P02.2 Extreme Conditions Beamline

P02.2 is the Extreme Conditions Beamline (ECB) at PETRA III. The beamline focuses on harvesting very brilliant X-rays of PETRA III to conduct diffraction experiments at relative high energies on both single crystal and powders and extreme conditions of high-pressure and simultaneous high/low temperatures. The high brilliance in combination with fast area detectors enables furthermore time resolved diffraction experiments at the hundreds of micro seconds time scale.

PETRA III is one of the foremost 3rd generation synchrotron facilities in the world due to its low emittance storage ring that creates a very small and highly brilliant source especially at high energies. Such a source is ideally suited for experiments at extreme conditions since they require hard X-rays with high brilliance and a small focus. The Extreme Conditions Beamline (ECB), is optimized for micro powder and single crystal diffraction at simultaneous high pressure and high/low temperatures in the Diamond Anvil Cell (DAC) and the Paris Edinburgh Press. The ability to create extreme conditions is complemented on both beamlines by time resolved diffraction capabilities in order to explore the kinetics of physical processes such as meta-stabilities during a phase transition.

The above requirements have been realized as follows:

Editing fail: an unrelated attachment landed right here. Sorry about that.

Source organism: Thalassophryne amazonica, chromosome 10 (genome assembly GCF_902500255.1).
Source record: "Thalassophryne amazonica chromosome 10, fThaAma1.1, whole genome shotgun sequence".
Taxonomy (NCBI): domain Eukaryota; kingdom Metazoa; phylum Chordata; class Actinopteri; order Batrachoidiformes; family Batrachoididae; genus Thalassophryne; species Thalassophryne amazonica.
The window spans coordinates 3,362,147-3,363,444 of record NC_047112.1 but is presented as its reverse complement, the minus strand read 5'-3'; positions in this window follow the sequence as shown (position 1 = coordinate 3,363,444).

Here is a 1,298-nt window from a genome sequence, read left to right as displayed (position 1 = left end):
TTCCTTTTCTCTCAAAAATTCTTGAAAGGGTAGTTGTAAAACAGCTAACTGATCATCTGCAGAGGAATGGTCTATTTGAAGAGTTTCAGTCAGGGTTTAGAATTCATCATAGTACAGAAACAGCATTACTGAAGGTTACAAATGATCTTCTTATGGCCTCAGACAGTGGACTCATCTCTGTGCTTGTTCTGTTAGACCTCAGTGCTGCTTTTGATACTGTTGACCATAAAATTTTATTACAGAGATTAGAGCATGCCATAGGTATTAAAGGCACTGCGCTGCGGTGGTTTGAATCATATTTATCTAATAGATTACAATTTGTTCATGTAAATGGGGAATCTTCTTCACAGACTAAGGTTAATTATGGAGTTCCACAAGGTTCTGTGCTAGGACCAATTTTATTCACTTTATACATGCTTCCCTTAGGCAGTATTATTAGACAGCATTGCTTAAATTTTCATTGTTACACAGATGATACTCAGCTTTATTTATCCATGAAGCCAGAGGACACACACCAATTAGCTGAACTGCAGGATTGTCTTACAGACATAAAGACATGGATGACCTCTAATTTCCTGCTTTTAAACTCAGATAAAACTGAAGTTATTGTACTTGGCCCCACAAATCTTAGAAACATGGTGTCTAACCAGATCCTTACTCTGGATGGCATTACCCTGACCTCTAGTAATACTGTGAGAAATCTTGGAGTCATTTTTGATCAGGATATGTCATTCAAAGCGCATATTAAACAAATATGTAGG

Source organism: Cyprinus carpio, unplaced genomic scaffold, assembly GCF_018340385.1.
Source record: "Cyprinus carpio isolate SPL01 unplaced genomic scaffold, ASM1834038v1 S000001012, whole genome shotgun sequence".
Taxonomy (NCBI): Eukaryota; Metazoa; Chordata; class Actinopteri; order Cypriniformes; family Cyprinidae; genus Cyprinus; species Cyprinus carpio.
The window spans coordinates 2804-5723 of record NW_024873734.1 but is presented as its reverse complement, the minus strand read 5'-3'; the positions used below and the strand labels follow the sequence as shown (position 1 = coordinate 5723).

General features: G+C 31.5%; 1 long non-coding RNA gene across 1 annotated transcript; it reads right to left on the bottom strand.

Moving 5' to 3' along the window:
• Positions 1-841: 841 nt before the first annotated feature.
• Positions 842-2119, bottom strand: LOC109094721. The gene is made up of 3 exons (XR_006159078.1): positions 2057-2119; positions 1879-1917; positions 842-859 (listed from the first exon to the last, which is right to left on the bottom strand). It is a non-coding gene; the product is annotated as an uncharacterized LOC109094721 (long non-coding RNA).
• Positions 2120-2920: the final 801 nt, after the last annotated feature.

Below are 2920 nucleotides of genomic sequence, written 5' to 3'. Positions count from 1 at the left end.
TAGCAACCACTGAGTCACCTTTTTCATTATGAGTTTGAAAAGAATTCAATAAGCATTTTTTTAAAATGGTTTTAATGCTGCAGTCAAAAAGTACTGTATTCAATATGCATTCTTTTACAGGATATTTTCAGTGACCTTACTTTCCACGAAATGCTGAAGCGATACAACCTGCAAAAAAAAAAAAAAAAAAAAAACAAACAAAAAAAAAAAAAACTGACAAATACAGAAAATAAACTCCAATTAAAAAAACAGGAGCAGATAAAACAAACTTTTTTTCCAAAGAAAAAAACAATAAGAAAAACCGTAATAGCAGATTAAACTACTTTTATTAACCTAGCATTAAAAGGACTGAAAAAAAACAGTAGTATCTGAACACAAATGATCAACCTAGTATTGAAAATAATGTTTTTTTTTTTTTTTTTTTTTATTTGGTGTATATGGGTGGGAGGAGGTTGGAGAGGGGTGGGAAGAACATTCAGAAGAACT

• Offers micro focus of 2 (H) x 2 (V) micron2 (Kirkpatrick Baez (KB) Mirrors) and 8 (H) x 3 (V) micron2 FWHM (Compound Reflective Lenses, CRL) at energies of 25.6, 42.7 (Be lenses) and a 16 x 16 micron2 focus at 60 keV (Al lenses only). More recently the beamline has also established a submicron beam to meet the ever growing demands for such focus at high energies.
  • Employs fast 2D area detectors from Perkin Elmer (XRD1621) and two GaAs LAMBDA detectors (operating at 2 kHz) enables the very fast collection of diffraction images.
  • Provides various sample environments to generate high-pressures created in the DAC and simultaneous high/low temperatures. P02.2 conists of two experimental setups, the laser heating (LH) and the general purpose (GP) experiment, where the GP experiments accepts all sample environments other than laser heating, e.g. cryostats, resistive heating, Paris Edinburgh cell, and may be in the future a four circle diffractometer, etc.